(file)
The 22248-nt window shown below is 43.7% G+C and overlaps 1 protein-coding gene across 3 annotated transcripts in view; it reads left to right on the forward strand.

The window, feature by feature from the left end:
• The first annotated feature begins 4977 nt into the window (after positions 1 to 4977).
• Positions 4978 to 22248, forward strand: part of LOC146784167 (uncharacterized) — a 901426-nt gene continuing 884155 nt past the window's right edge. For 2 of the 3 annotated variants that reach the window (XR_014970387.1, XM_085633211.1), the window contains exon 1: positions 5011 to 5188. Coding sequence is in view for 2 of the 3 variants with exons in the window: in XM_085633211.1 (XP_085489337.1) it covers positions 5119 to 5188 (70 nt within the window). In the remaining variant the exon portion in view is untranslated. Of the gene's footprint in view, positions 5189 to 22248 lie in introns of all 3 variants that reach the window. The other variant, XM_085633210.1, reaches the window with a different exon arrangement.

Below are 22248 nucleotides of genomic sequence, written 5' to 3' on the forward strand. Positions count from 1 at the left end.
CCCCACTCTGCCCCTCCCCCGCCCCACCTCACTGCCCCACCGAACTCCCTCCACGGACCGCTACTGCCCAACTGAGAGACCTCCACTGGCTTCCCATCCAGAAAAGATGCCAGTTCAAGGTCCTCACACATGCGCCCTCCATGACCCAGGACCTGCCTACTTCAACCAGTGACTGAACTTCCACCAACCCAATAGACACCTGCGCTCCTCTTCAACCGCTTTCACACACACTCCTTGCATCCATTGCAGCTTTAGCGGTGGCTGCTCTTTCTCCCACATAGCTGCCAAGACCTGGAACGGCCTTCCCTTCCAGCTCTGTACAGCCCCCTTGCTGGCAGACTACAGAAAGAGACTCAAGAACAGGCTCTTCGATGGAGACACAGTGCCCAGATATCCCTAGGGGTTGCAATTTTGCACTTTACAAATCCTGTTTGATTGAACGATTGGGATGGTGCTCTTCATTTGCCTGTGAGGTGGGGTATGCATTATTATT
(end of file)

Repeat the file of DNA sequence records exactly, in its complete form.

The 22248-nt window shown below is 43.7% G+C and overlaps 1 protein-coding gene across 3 annotated transcripts in view; it reads left to right on the forward strand.

The window, feature by feature from the left end:
• The first annotated feature begins 4977 nt into the window (after positions 1 to 4977).
• Positions 4978 to 22248, forward strand: part of LOC146784167 (uncharacterized) — a 901426-nt gene continuing 884155 nt past the window's right edge. For 2 of the 3 annotated variants that reach the window (XR_014970387.1, XM_085633211.1), the window contains exon 1: positions 5011 to 5188. Coding sequence is in view for 2 of the 3 variants with exons in the window: in XM_085633211.1 (XP_085489337.1) it covers positions 5119 to 5188 (70 nt within the window). In the remaining variant the exon portion in view is untranslated. Of the gene's footprint in view, positions 5189 to 22248 lie in introns of all 3 variants that reach the window. The other variant, XM_085633210.1, reaches the window with a different exon arrangement.

Below are 22248 nucleotides of genomic sequence, written 5' to 3' on the forward strand. Positions count from 1 at the left end.
CCCCACTCTGCCCCTCCCCCGCCCCACCTCACTGCCCCACCGAACTCCCTCCACGGACCGCTACTGCCCAACTGAGAGACCTCCACTGGCTTCCCATCCAGAAAAGATGCCAGTTCAAGGTCCTCACACATGCGCCCTCCATGACCCAGGACCTGCCTACTTCAACCAGTGACTGAACTTCCACCAACCCAATAGACACCTGCGCTCCTCTTCAACCGCTTTCACACACACTCCTTGCATCCATTGCAGCTTTAGCGGTGGCTGCTCTTTCTCCCACATAGCTGCCAAGACCTGGAACGGCCTTCCCTTCCAGCTCTGTACAGCCCCCTTGCTGGCAGACTACAGAAAGAGACTCAAGAACAGGCTCTTCGATGGAGACACAGTGCCCAGATATCCCTAGGGGTTGCAATTTTGCACTTTACAAATCCTGTTTGATTGAACGATTGGGATGGTGCTCTTCATTTGCCTGTGAGGTGGGGTATGCATTATTATT